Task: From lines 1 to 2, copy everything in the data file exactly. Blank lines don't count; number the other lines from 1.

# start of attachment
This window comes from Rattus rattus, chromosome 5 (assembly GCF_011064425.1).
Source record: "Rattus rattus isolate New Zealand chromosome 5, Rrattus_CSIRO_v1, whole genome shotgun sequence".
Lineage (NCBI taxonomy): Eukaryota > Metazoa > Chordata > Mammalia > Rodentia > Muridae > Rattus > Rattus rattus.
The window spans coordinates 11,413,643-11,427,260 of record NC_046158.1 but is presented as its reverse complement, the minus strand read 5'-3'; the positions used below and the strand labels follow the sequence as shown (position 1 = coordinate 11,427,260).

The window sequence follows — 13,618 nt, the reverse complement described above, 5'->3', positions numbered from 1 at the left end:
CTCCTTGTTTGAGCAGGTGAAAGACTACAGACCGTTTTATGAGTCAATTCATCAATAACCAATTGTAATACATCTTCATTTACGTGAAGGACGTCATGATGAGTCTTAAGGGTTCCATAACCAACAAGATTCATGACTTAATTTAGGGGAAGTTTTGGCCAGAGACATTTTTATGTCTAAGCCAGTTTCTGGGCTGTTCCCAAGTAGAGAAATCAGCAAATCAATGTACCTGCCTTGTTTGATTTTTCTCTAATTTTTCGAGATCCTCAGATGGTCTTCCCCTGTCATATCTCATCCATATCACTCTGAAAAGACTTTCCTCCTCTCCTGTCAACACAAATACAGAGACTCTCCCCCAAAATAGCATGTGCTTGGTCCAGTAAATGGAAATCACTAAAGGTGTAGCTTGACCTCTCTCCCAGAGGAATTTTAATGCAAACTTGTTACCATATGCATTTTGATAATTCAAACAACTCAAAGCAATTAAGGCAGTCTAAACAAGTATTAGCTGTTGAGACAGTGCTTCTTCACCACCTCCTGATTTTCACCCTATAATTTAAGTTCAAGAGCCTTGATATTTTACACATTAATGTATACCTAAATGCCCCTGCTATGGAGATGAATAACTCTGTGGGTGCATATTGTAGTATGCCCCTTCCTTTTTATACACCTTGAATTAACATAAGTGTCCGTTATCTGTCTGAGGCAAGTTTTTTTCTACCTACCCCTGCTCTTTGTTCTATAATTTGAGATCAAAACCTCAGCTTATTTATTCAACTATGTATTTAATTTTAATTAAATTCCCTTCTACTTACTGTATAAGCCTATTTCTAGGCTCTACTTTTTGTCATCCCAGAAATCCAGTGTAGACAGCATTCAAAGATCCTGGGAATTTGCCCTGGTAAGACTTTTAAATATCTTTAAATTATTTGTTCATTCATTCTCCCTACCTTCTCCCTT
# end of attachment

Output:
This window comes from Rattus rattus, chromosome 5 (assembly GCF_011064425.1).
Source record: "Rattus rattus isolate New Zealand chromosome 5, Rrattus_CSIRO_v1, whole genome shotgun sequence".